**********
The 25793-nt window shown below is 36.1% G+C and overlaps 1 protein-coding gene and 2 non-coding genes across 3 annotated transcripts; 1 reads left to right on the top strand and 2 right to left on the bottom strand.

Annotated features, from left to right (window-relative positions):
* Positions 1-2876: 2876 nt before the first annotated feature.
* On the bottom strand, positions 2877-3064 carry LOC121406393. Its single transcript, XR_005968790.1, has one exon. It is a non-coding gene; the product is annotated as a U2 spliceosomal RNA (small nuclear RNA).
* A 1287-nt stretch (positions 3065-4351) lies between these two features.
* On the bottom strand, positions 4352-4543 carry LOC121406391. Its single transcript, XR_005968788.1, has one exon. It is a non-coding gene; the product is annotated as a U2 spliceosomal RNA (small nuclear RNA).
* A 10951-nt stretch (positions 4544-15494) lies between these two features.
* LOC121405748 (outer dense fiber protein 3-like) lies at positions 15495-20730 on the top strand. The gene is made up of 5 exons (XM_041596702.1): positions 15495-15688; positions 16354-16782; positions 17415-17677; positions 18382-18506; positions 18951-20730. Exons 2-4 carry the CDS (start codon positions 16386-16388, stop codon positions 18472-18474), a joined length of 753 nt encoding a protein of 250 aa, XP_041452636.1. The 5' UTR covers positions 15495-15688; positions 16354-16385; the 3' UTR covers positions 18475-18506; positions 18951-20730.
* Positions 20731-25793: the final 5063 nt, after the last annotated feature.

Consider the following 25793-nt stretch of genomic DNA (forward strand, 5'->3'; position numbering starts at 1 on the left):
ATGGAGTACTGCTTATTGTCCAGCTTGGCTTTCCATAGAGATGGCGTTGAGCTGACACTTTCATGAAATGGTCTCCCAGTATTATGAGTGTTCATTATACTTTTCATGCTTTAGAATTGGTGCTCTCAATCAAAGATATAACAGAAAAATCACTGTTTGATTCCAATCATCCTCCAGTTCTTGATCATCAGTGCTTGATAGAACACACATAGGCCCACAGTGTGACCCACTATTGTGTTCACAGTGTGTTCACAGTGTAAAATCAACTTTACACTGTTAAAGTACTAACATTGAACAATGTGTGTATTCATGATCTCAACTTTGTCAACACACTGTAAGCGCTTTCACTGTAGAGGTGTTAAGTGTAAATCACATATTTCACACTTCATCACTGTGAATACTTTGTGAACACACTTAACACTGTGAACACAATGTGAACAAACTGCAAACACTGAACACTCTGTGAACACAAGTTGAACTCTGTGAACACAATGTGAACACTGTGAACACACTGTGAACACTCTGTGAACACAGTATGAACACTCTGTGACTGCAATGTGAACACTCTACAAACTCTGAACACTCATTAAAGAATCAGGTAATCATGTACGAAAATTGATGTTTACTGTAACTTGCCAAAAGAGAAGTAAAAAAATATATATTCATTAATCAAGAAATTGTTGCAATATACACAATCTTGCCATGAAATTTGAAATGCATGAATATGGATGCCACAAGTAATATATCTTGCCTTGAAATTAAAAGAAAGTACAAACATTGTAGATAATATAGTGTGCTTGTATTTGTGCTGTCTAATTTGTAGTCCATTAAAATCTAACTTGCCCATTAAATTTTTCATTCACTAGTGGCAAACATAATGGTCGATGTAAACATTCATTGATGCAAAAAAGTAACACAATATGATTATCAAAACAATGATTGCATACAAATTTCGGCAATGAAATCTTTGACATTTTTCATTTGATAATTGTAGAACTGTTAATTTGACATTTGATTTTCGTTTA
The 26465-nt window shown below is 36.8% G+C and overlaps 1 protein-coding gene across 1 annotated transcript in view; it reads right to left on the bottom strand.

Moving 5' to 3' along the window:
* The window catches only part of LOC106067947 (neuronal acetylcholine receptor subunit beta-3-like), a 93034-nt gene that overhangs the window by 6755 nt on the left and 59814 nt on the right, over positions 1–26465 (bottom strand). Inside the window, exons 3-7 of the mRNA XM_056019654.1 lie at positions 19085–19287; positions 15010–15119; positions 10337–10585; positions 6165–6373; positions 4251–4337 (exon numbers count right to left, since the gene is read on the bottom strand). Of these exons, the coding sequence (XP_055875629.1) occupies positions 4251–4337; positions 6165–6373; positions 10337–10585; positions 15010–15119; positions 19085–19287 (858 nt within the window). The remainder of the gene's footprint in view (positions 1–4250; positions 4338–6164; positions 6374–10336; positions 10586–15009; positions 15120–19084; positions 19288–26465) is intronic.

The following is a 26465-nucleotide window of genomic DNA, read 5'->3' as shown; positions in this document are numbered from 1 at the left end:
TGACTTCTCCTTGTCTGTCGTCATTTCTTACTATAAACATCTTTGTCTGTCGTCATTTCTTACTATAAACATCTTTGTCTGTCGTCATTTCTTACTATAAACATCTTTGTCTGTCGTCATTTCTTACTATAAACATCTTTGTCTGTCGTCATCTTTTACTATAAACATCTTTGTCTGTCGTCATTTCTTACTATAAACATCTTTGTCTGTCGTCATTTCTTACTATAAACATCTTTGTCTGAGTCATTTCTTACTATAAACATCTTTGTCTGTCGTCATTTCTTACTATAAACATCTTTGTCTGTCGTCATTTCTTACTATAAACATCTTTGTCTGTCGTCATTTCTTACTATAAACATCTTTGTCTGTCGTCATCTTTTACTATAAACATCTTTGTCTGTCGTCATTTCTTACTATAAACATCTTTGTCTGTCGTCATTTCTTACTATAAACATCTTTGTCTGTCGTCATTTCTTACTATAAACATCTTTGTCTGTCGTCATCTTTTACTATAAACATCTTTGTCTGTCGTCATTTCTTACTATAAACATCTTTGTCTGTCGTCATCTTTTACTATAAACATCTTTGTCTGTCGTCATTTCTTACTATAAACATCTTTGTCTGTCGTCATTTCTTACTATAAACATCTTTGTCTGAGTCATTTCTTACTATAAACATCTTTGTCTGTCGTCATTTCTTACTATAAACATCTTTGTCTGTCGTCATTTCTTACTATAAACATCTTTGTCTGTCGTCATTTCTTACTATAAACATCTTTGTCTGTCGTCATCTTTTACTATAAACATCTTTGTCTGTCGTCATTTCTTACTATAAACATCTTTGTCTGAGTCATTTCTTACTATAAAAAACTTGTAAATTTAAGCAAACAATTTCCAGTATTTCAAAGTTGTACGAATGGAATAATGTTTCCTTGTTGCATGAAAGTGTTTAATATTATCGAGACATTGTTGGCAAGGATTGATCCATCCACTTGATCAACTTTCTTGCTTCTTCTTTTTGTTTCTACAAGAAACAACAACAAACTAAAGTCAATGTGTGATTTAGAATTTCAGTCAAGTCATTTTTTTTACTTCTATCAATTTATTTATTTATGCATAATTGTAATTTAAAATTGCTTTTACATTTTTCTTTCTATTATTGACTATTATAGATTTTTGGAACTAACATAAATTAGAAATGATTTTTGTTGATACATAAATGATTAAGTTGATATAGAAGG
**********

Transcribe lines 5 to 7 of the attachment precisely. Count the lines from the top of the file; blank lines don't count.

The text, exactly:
* A 1287-nt stretch (positions 3065-4351) lies between these two features.
* On the bottom strand, positions 4352-4543 carry LOC121406391. Its single transcript, XR_005968788.1, has one exon. It is a non-coding gene; the product is annotated as a U2 spliceosomal RNA (small nuclear RNA).
* A 10951-nt stretch (positions 4544-15494) lies between these two features.